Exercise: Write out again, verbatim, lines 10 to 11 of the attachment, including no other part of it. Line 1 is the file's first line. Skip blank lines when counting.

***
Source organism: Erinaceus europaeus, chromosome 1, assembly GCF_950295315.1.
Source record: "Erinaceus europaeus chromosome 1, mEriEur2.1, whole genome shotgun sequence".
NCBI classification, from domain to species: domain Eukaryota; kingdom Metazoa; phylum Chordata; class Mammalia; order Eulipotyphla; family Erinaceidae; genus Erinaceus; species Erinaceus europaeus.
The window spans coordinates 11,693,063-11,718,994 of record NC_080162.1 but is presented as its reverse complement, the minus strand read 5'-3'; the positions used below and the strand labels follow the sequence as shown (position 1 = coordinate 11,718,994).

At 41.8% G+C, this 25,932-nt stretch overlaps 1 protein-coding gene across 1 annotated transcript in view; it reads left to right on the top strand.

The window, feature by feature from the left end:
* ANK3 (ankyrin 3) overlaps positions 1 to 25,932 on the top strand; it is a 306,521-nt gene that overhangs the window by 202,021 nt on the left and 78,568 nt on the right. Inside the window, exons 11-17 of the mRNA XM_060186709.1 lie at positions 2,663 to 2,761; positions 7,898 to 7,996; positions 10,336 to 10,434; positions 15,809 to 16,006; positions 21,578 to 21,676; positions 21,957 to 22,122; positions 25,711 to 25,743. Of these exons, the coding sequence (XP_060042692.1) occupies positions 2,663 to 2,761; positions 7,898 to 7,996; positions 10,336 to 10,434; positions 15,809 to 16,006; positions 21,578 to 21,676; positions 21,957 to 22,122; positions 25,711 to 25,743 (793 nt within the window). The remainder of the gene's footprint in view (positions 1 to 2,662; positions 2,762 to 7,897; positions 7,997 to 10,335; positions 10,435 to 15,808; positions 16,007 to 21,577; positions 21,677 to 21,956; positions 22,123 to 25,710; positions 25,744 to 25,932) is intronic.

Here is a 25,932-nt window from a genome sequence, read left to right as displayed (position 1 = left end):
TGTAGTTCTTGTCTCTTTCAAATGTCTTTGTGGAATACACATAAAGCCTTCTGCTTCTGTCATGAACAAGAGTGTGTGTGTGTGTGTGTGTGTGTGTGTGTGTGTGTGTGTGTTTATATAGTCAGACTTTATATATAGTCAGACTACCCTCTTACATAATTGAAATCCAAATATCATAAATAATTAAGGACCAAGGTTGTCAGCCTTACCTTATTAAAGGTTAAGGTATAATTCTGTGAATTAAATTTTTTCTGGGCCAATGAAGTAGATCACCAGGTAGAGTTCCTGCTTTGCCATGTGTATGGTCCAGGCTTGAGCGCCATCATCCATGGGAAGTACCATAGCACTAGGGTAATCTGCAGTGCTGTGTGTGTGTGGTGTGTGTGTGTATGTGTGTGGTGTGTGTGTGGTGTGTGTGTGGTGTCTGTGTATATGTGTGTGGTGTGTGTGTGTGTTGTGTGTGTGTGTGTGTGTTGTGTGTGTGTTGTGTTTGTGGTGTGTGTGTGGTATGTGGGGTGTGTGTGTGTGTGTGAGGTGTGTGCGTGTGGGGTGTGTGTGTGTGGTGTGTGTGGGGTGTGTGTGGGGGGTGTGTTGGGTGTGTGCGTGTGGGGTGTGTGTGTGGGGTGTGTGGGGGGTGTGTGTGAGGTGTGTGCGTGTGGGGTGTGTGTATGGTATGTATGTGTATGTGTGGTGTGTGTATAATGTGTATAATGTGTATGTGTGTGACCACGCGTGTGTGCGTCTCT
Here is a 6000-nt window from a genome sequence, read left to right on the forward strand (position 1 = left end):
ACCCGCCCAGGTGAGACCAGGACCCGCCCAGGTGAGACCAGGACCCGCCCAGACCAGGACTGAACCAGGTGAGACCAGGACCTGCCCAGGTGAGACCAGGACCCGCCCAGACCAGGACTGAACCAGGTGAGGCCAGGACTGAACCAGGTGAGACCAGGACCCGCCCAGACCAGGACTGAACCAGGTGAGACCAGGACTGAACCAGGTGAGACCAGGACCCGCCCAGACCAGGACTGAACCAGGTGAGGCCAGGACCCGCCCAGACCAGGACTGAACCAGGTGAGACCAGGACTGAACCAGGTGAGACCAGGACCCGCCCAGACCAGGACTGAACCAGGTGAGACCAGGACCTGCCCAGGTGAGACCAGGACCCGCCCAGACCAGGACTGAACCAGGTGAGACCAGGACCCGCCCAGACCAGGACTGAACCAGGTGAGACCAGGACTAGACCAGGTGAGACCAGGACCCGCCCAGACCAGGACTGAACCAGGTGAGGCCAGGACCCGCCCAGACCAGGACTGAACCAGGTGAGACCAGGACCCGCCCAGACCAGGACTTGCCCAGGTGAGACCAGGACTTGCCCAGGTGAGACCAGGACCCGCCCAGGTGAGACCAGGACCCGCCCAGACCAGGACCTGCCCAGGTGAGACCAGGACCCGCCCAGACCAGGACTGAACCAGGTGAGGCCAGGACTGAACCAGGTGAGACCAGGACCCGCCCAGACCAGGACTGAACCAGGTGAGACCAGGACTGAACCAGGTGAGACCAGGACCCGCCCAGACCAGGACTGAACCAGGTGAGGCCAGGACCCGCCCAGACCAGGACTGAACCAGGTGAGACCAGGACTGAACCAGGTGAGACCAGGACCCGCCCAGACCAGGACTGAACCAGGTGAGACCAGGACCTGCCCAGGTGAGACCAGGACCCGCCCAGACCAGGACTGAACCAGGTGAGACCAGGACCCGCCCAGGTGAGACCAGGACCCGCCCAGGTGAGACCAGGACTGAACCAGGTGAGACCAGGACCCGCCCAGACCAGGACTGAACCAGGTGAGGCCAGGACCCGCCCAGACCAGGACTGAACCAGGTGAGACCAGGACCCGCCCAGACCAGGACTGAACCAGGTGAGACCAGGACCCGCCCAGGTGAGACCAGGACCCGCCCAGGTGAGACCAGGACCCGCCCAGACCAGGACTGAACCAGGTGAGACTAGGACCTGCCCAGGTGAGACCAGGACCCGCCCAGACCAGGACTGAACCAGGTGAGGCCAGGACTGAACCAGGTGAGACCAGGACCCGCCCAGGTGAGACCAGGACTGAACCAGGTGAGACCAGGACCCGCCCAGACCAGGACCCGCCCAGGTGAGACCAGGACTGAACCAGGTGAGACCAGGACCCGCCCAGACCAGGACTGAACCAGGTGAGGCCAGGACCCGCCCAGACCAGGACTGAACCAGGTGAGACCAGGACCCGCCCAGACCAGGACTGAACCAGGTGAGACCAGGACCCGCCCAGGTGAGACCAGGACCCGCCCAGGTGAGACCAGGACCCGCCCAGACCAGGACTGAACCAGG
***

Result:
Here is a 6000-nt window from a genome sequence, read left to right on the forward strand (position 1 = left end):
ACCCGCCCAGGTGAGACCAGGACCCGCCCAGGTGAGACCAGGACCCGCCCAGACCAGGACTGAACCAGGTGAGACCAGGACCTGCCCAGGTGAGACCAGGACCCGCCCAGACCAGGACTGAACCAGGTGAGGCCAGGACTGAACCAGGTGAGACCAGGACCCGCCCAGACCAGGACTGAACCAGGTGAGACCAGGACTGAACCAGGTGAGACCAGGACCCGCCCAGACCAGGACTGAACCAGGTGAGGCCAGGACCCGCCCAGACCAGGACTGAACCAGGTGAGACCAGGACTGAACCAGGTGAGACCAGGACCCGCCCAGACCAGGACTGAACCAGGTGAGACCAGGACCTGCCCAGGTGAGACCAGGACCCGCCCAGACCAGGACTGAACCAGGTGAGACCAGGACCCGCCCAGACCAGGACTGAACCAGGTGAGACCAGGACTAGACCAGGTGAGACCAGGACCCGCCCAGACCAGGACTGAACCAGGTGAGGCCAGGACCCGCCCAGACCAGGACTGAACCAGGTGAGACCAGGACCCGCCCAGACCAGGACTTGCCCAGGTGAGACCAGGACTTGCCCAGGTGAGACCAGGACCCGCCCAGGTGAGACCAGGACCCGCCCAGACCAGGACCTGCCCAGGTGAGACCAGGACCCGCCCAGACCAGGACTGAACCAGGTGAGGCCAGGACTGAACCAGGTGAGACCAGGACCCGCCCAGACCAGGACTGAACCAGGTGAGACCAGGACTGAACCAGGTGAGACCAGGACCCGCCCAGACCAGGACTGAACCAGGTGAGGCCAGGACCCGCCCAGACCAGGACTGAACCAGGTGAGACCAGGACTGAACCAGGTGAGACCAGGACCCGCCCAGACCAGGACTGAACCAGGTGAGACCAGGACCTGCCCAGGTGAGACCAGGACCCGCCCAGACCAGGACTGAACCAGGTGAGACCAGGACCCGCCCAGGTGAGACCAGGACCCGCCCAGGTGAGACCAGGACTGAACCAGGTGAGACCAGGACCCGCCCAGACCAGGACTGAACCAGGTGAGGCCAGGACCCGCCCAGACCAGGACTGAACCAGGTGAGACCAGGACCCGCCCAGACCAGGACTGAACCAGGTGAGACCAGGACCCGCCCAGGTGAGACCAGGACCCGCCCAGGTGAGACCAGGACCCGCCCAGACCAGGACTGAACCAGGTGAGACTAGGACCTGCCCAGGTGAGACCAGGACCCGCCCAGACCAGGACTGAACCAGGTGAGGCCAGGACTGAACCAGGTGAGACCAGGACCCGCCCAGGTGAGACCAGGACTGAACCAGGTGAGACCAGGACCCGCCCAGACCAGGACCCGCCCAGGTGAGACCAGGACTGAACCAGGTGAGACCAGGACCCGCCCAGACCAGGACTGAACCAGGTGAGGCCAGGACCCGCCCAGACCAGGACTGAACCAGGTGAGACCAGGACCCGCCCAGACCAGGACTGAACCAGGTGAGACCAGGACCCGCCCAGGTGAGACCAGGACCCGCCCAGGTGAGACCAGGACCCGCCCAGACCAGGACTGAACCAGG